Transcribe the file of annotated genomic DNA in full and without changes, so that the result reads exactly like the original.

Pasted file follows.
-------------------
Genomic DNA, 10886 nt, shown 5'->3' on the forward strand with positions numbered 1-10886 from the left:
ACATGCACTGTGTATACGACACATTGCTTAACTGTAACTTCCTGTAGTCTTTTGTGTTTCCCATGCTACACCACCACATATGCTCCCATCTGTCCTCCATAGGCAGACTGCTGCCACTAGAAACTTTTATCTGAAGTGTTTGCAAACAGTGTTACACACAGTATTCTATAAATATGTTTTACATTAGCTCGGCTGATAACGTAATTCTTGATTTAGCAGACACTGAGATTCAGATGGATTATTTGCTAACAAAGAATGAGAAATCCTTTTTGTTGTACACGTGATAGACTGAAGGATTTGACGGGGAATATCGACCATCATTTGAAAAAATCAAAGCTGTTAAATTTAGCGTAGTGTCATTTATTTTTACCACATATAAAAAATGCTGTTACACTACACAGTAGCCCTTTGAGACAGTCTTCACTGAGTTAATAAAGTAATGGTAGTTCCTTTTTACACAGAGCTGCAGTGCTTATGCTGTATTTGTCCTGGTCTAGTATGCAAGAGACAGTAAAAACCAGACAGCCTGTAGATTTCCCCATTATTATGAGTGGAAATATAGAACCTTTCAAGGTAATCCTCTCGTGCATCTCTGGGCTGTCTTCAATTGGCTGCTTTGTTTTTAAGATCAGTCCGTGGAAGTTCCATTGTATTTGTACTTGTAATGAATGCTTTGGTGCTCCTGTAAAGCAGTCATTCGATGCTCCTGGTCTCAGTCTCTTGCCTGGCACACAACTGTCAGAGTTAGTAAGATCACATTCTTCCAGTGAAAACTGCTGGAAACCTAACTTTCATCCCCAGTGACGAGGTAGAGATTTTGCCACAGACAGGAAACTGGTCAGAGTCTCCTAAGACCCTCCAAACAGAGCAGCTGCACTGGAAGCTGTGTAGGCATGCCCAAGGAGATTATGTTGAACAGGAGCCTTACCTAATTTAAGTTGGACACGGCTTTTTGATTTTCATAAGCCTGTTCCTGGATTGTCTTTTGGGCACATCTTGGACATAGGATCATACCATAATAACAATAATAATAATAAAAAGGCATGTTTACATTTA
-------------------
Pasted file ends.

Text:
Genomic DNA, 10886 nt, shown 5'->3' on the forward strand with positions numbered 1-10886 from the left:
ACATGCACTGTGTATACGACACATTGCTTAACTGTAACTTCCTGTAGTCTTTTGTGTTTCCCATGCTACACCACCACATATGCTCCCATCTGTCCTCCATAGGCAGACTGCTGCCACTAGAAACTTTTATCTGAAGTGTTTGCAAACAGTGTTACACACAGTATTCTATAAATATGTTTTACATTAGCTCGGCTGATAACGTAATTCTTGATTTAGCAGACACTGAGATTCAGATGGATTATTTGCTAACAAAGAATGAGAAATCCTTTTTGTTGTACACGTGATAGACTGAAGGATTTGACGGGGAATATCGACCATCATTTGAAAAAATCAAAGCTGTTAAATTTAGCGTAGTGTCATTTATTTTTACCACATATAAAAAATGCTGTTACACTACACAGTAGCCCTTTGAGACAGTCTTCACTGAGTTAATAAAGTAATGGTAGTTCCTTTTTACACAGAGCTGCAGTGCTTATGCTGTATTTGTCCTGGTCTAGTATGCAAGAGACAGTAAAAACCAGACAGCCTGTAGATTTCCCCATTATTATGAGTGGAAATATAGAACCTTTCAAGGTAATCCTCTCGTGCATCTCTGGGCTGTCTTCAATTGGCTGCTTTGTTTTTAAGATCAGTCCGTGGAAGTTCCATTGTATTTGTACTTGTAATGAATGCTTTGGTGCTCCTGTAAAGCAGTCATTCGATGCTCCTGGTCTCAGTCTCTTGCCTGGCACACAACTGTCAGAGTTAGTAAGATCACATTCTTCCAGTGAAAACTGCTGGAAACCTAACTTTCATCCCCAGTGACGAGGTAGAGATTTTGCCACAGACAGGAAACTGGTCAGAGTCTCCTAAGACCCTCCAAACAGAGCAGCTGCACTGGAAGCTGTGTAGGCATGCCCAAGGAGATTATGTTGAACAGGAGCCTTACCTAATTTAAGTTGGACACGGCTTTTTGATTTTCATAAGCCTGTTCCTGGATTGTCTTTTGGGCACATCTTGGACATAGGATCATACCATAATAACAATAATAATAATAAAAAGGCATGTTTACATTTA